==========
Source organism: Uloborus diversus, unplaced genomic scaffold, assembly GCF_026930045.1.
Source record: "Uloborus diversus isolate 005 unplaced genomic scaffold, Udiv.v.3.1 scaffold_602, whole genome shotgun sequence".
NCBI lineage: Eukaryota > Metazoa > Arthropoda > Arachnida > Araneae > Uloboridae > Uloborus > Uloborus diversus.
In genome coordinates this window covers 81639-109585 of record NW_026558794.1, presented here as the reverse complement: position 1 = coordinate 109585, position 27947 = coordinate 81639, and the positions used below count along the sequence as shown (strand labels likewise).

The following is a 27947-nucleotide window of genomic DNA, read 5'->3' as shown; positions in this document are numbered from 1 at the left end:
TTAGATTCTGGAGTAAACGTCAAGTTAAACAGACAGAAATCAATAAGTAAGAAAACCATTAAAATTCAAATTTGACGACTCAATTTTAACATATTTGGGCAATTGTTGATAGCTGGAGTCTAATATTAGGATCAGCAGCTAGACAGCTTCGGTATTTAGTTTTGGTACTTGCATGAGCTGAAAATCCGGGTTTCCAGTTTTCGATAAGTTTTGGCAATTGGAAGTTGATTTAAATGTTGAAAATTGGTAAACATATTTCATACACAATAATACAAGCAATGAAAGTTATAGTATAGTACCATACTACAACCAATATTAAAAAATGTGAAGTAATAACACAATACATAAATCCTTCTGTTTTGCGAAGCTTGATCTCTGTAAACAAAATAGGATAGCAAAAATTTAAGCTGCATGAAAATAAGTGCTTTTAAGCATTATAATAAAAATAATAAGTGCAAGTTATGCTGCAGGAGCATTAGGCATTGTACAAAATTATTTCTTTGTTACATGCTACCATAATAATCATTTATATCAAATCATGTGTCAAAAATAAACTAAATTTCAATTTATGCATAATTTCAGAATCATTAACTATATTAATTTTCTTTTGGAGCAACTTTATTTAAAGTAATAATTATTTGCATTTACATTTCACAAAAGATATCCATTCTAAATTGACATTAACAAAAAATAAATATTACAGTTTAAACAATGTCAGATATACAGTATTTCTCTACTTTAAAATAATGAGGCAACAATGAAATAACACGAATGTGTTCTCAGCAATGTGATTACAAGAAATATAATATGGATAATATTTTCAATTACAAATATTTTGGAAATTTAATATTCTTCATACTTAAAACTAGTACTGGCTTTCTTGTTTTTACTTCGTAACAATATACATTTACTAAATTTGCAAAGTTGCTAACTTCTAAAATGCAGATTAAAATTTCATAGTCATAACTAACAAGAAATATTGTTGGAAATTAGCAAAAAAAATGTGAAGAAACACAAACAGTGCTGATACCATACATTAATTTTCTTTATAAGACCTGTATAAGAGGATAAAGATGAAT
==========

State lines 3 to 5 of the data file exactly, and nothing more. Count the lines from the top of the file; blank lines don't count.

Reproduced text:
NCBI lineage: Eukaryota > Metazoa > Arthropoda > Arachnida > Araneae > Uloboridae > Uloborus > Uloborus diversus.
In genome coordinates this window covers 81639-109585 of record NW_026558794.1, presented here as the reverse complement: position 1 = coordinate 109585, position 27947 = coordinate 81639, and the positions used below count along the sequence as shown (strand labels likewise).

The following is a 27947-nucleotide window of genomic DNA, read 5'->3' as shown; positions in this document are numbered from 1 at the left end: